EM: Yes, indeed. I was one of very few Arab girls studying there and I was away from my own culture. I was often asked why I was studying opera and whether my own music was not good enough. Today, they are proud of the first Arab opera singer trained there. I do feel I am an ambassador of my people.
PH: What followed your graduation?
EM: I took part in the Aviv Competitions. I did not win, but the manager of the Israeli Opera was present when I sang there and invited me to join the Opera Studio of the Israeli Opera. After passing the audition I was given a two-year contract to sing at the Opera Studio. They were to be a very interesting two years for me. However, life becomes more difficult when you take a leap up from being a student to a singer dealing with all the responsibilities of being on stage, from having “potential” to getting work, to finding one’s own niche and understanding what one wants. The classical repertoire is so broad and complex; I needed to know “who I was”, where my voice wanted to go and what I was looking for. The Opera Workshop was my first important professional experience and it provided me with many professional tools.
PH: Enas, you talk about “finding your own voice”.
EM: I am constantly looking for what this voice wants to say and asking myself where I am going. No longer the same person, I am now a collage of cultures – international, more sophisticated, more aware of the world. I was raised to be open to music and cultures, as a girl I spoke languages (today I speak five) and I was prepared to be part of a new experience. But being exposed to all these different cultural experiences does change one.
PH: You had left the Opera Workshop. What next?
EM: It was 2006. Once again, I was looking for direction. I now had a voice teacher in Berlin – Mrs. Abbie Formansky. She mentioned a program for young artists at the Berlin Staatsoper (State Opera) and suggested I give it a try. This situation found me at a crossroads in life and I needed to make a decision. Should I return home to the way of life expected of me – marriage and children – or continue with my singing career? I felt the need to further my career and called the Staatsoper Berlin to request an audition with its musical director, Daniel Barenboim. Barenboim, they said, was not there: he was in Ramallah. I decided to go to Ramallah. A few days later, I was at the conservatory in Ramallah. I was working in a rehearsal room with Barenboim’s assistant when Barenboim entered. He listened to my singing and then asked me three questions: what were my plans for August, what were my plans for tomorrow and would I accompany him to the Salzburg Festival. (At the Salzburg Festival, Barenboim was organizing a concert featuring some of the world’s greatest singers – Dorothea Roschmann, Waltraud Meier and Thomas Hansen. I also sang there; in fact, I sang two Mendelssohn songs, with Barenboim, himself, accompanying me at the piano.) I swallowed my tongue! The next day I was to sing for Barenboim and Zubin Mehta during a break at a rehearsal for the concert celebrating the 60th anniversary of the Israel Philharmonic Orchestra. All the musicians had left the stage; it was just Barenboim, Mehta, myself and television crews from all over the world! This was my audition and I felt it was a matter of “life or death”, but I managed to control my nerves. Following that, Barenboim organized a scholarship of two months of lessons for me with people working at the Staatsoper. I was then a member of the Staatsoper Studio from 2007 to 2009.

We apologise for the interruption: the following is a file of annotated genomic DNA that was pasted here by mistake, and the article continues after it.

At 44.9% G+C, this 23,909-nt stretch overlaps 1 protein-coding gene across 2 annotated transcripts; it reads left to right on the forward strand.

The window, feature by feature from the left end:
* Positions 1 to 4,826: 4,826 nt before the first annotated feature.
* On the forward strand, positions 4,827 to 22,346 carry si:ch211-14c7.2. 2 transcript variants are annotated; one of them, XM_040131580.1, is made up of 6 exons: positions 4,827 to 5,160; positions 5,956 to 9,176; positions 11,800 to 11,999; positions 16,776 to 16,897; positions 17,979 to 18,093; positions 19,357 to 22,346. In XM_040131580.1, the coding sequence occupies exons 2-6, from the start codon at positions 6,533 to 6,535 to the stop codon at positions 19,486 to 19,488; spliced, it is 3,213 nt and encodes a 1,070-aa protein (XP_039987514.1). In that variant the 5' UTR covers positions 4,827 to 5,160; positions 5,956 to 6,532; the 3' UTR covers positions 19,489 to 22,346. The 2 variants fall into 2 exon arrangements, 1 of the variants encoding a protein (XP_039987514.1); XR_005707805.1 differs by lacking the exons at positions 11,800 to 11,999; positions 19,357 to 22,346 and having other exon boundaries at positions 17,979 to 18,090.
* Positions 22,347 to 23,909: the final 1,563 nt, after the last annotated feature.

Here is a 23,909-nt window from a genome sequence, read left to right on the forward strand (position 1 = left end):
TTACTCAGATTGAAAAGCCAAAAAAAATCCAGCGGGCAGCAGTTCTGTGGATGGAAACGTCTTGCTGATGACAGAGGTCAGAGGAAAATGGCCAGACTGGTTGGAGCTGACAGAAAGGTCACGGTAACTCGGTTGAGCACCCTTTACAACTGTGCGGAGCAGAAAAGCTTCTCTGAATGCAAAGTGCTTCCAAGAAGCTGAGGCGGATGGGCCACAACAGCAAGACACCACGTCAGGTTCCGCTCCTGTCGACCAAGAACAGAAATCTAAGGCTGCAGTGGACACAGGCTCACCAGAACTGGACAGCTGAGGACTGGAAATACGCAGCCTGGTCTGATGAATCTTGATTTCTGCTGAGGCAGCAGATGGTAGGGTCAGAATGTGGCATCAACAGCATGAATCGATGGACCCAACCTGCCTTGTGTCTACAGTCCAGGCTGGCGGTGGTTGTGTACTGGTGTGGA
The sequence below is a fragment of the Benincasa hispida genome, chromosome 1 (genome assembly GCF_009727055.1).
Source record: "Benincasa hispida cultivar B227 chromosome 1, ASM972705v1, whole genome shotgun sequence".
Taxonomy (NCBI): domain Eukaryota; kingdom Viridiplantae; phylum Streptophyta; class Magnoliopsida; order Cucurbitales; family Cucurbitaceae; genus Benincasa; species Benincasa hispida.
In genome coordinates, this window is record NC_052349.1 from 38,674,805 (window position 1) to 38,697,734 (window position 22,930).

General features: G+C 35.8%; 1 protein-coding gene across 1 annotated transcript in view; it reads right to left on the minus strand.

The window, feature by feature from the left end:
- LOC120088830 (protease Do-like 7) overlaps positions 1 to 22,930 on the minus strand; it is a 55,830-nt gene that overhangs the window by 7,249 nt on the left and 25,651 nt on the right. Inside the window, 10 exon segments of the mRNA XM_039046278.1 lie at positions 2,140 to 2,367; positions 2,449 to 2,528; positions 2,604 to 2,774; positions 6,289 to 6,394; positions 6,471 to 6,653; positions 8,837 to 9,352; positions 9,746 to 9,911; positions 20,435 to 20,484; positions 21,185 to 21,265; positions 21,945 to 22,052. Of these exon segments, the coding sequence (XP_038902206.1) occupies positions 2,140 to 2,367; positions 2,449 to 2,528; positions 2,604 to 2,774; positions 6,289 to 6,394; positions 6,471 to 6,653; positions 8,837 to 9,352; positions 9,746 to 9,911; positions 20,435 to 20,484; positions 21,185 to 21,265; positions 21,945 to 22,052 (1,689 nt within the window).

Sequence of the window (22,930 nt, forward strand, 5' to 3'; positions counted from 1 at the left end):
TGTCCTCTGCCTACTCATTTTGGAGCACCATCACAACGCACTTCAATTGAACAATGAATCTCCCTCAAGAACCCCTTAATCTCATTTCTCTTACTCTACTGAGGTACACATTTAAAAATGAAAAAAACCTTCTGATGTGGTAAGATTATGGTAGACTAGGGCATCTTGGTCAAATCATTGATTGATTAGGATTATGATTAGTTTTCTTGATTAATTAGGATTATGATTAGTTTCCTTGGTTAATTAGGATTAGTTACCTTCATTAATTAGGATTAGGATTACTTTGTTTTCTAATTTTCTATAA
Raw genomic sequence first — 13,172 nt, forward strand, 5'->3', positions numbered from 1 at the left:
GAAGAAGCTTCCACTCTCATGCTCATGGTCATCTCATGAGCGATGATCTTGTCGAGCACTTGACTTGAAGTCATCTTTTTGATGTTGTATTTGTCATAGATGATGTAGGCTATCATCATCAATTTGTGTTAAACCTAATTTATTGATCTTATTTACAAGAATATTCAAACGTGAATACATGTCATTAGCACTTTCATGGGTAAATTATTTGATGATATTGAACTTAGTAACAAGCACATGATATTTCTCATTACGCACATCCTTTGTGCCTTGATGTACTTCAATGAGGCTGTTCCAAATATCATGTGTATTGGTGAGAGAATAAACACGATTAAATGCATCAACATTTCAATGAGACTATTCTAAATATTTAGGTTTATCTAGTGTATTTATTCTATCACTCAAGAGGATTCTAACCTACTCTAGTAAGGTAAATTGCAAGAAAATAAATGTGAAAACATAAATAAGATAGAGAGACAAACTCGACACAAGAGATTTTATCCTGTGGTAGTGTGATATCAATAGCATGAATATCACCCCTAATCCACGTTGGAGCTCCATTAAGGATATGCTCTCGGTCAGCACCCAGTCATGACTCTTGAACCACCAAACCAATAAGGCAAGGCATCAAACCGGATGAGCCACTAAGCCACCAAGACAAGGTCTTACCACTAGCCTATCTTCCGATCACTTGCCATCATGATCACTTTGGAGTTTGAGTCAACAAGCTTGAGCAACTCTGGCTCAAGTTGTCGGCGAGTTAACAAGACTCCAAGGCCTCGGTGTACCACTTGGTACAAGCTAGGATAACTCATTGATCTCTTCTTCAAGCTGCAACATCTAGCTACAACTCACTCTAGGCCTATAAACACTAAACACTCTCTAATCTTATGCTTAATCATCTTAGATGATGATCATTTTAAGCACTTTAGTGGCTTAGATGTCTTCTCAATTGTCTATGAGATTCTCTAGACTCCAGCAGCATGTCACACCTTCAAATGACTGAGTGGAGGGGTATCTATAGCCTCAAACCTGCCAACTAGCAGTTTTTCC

PH: Would you like to tell something of your time at the Berlin Staatsoper?
EM: I was one of the first to make a debut there as Papagena. A bigger role was in the world premiere of Prokofiev’s “The Gambler”. A few months after the premiere, we spent a month performing “The Gambler” seven times at La Scala in Milan.
PH: What are you doing now?
EM: I live in Berlin and freelance in projects that interest me. And the search for direction goes on. It is ironic that all a singer’s work and life revolves around the voice: you listen to it constantly and ask yourself what you want of it. The present and future mean reinventing oneself, searching and thinking. On one hand, I am a woman with the desire for a family and a “normal life”; on the other hand, I want more. The journey of ideas is to take the singer where he/she wants to go, but one does not know where it will lead. And it’s a tricky journey, demanding courage. The performer is a “nomad”, traveling where his/her voice or instrument will travel.
PH: One final question: what do you enjoy doing in your free time?
EM: I love to cook and am very keen on attending movies and theatre.
PH: Enas, many thanks for your time and sharing your thoughts and the many sides of your singing career. I wish you continued joy and success.